Other benefits that surfaced from the exposure to Reader’s Theatre were the growth in student motivation and self-efficacy. Prior to the introduction of Reader’s Theatre, many of the subjects did not view themselves as good readers. Many of them appeared overwhelmed by the narrative format in which traditional reading textbooks appeared and simply would not attempt reading. However, the reformatted texts in the form of Reader’s Theatre scripts seemed to have helped students gain confidence with the streamlined approach to reading. Students started to see themselves as capable, which appeared to have impacted reading ability as well as their motivation to read. These findings are in line with previous research [9,31] that suggested that Reader’s Theater as an instructional practice can also increase self-confidence in struggling readers. Through consistent exposure to the practice of reading and rereading, students are encouraged and exposed to multiple opportunities to decode multisyllabic words, learn vocabulary and connect their lives and experiences to characters within texts [32]. In addition, Reader’s Theater promotes a classroom culture that encourages social interactions with peers and the inclusion of student’s background knowledge and experiences. Thus, Reader’s Theater allows students to become interested in what they read and to actively participate in improving their reading and the overall learning process. 

While this investigation has demonstrated a level of success for African American male students with learning and behavioral challenges, it comes with some limitations. First, the small sample size makes it difficult for the results to be generalized to a larger group of individuals. Secondly, the fact that the classroom teacher, who introduced the concept of Reader’s Theatre, had both knowledge of special education and theatre may have influenced the results. Nonetheless, because research has suggested that African American and other minority students tend to display gifts and talents in non-traditional ways, Reader’s Theatre could be a useful strategy to help students with learning and behavioral challenges gain a measure of success. Furthermore, students with this designation seem to benefit from learning activities that allows them to be actively engaged in their learning. The results of this research seem to support that idea. However, it is important to note that if Reader’s Theatre and other arts-based programs are used in educating students with learning and behavioral challenges, it will be important that appropriate planning be done. Moreover, educators must be willing to demonstrate skills, establish standards by which students will operate and provide appropriate guidance without diminishing students’ natural ability and creativity.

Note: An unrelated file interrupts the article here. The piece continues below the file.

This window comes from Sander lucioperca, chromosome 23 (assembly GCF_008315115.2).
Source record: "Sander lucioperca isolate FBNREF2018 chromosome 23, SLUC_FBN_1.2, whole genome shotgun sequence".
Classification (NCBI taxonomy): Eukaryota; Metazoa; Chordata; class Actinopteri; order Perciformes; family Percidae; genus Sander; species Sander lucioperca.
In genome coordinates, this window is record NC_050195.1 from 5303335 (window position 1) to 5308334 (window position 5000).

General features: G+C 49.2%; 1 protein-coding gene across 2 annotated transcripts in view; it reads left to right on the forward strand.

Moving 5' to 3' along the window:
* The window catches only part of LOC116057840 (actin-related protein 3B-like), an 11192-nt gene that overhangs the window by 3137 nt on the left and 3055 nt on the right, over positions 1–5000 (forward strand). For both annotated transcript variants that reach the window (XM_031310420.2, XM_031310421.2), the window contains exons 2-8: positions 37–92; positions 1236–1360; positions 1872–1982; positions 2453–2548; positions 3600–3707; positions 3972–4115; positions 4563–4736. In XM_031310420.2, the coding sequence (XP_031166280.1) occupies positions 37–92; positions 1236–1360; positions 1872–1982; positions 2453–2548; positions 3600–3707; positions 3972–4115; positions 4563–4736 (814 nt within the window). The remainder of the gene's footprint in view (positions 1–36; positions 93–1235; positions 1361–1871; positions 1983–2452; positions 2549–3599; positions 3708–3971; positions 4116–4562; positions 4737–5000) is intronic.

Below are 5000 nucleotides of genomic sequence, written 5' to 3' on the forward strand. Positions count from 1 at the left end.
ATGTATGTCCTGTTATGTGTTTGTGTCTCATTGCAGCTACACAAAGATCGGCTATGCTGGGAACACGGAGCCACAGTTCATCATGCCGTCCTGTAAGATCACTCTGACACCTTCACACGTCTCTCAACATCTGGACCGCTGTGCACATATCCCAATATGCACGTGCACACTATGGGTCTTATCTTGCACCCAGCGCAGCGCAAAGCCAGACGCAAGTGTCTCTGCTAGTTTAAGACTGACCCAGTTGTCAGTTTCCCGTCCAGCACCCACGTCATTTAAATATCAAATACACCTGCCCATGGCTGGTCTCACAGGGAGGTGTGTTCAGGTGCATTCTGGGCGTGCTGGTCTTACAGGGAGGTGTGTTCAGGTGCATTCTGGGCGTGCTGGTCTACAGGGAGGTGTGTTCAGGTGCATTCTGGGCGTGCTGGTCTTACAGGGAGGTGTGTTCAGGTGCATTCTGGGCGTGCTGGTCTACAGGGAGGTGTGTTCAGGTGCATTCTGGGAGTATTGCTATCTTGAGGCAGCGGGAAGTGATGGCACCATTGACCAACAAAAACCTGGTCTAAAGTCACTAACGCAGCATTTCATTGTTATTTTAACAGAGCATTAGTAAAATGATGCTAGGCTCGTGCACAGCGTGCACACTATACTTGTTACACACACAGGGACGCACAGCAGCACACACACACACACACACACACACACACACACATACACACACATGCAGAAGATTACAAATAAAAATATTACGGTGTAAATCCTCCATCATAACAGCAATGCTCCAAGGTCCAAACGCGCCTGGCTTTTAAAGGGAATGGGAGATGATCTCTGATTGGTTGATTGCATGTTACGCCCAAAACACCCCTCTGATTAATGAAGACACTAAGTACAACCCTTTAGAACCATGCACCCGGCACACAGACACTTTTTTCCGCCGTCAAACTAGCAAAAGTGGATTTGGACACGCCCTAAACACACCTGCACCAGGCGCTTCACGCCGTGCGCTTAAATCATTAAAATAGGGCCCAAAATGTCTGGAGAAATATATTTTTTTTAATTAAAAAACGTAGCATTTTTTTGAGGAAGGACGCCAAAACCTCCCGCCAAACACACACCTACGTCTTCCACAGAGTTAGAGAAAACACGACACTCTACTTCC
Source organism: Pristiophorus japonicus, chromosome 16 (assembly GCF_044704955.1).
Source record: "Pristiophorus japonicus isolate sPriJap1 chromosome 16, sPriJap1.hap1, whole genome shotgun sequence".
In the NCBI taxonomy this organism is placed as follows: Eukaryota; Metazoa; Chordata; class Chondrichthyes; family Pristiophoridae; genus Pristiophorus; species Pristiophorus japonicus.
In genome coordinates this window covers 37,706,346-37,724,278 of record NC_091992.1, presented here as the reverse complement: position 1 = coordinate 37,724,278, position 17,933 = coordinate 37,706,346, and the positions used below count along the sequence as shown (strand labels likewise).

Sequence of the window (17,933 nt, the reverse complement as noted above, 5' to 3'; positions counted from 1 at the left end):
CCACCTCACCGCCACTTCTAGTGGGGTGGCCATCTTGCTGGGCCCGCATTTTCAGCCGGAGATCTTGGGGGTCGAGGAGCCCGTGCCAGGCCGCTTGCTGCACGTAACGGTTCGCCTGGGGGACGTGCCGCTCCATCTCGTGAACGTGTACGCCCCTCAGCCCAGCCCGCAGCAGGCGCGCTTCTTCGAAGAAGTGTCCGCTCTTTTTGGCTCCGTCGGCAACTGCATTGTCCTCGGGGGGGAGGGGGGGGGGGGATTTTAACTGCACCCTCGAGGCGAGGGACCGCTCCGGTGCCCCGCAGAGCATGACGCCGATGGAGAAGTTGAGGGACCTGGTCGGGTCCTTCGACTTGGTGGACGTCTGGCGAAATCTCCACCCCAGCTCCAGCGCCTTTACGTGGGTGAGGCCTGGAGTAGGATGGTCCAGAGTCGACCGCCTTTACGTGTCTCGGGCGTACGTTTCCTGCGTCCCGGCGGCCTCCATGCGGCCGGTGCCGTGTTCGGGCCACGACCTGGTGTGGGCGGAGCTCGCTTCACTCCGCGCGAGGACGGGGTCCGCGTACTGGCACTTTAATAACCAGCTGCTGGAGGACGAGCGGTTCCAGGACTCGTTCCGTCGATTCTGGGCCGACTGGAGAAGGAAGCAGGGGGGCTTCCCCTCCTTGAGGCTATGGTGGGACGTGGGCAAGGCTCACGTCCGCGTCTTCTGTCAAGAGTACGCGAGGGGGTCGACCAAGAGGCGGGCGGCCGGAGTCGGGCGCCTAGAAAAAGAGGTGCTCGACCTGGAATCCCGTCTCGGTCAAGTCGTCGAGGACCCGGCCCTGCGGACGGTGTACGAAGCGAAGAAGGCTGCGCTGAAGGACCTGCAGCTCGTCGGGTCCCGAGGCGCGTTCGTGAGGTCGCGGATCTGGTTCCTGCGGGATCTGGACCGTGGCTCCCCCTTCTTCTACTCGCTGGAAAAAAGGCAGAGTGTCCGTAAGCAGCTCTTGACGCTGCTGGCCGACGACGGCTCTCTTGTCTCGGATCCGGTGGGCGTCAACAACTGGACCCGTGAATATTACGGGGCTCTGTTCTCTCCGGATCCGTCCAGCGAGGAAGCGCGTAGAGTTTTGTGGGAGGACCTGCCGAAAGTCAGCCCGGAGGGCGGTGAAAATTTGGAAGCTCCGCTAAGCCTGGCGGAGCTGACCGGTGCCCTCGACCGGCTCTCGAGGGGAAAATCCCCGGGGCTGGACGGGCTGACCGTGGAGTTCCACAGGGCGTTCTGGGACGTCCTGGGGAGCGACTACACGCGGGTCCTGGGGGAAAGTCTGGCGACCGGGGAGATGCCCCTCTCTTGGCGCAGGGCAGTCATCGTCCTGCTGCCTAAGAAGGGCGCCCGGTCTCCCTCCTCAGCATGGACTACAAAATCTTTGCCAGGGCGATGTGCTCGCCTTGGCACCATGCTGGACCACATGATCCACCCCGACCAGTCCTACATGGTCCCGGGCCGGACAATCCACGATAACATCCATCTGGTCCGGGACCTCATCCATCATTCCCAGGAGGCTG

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Citation: Kellee D Jenkins, James T Jackson, Abdreheman Seid Abdella, Kyeko D Henderson (2020) Using Reader’s Theatre to Improve Reading Fluency in African-American Male Students with Learning and Behavioral Challenges. J Phys Med Rehabil Disabil 6: 043.

Copyright: © 2020  Kellee D Jenkins, et al. This is an open-access article distributed under the terms of the Creative Commons Attribution License, which permits unrestricted use, distribution, and reproduction in any medium, provided the original author and source are credited.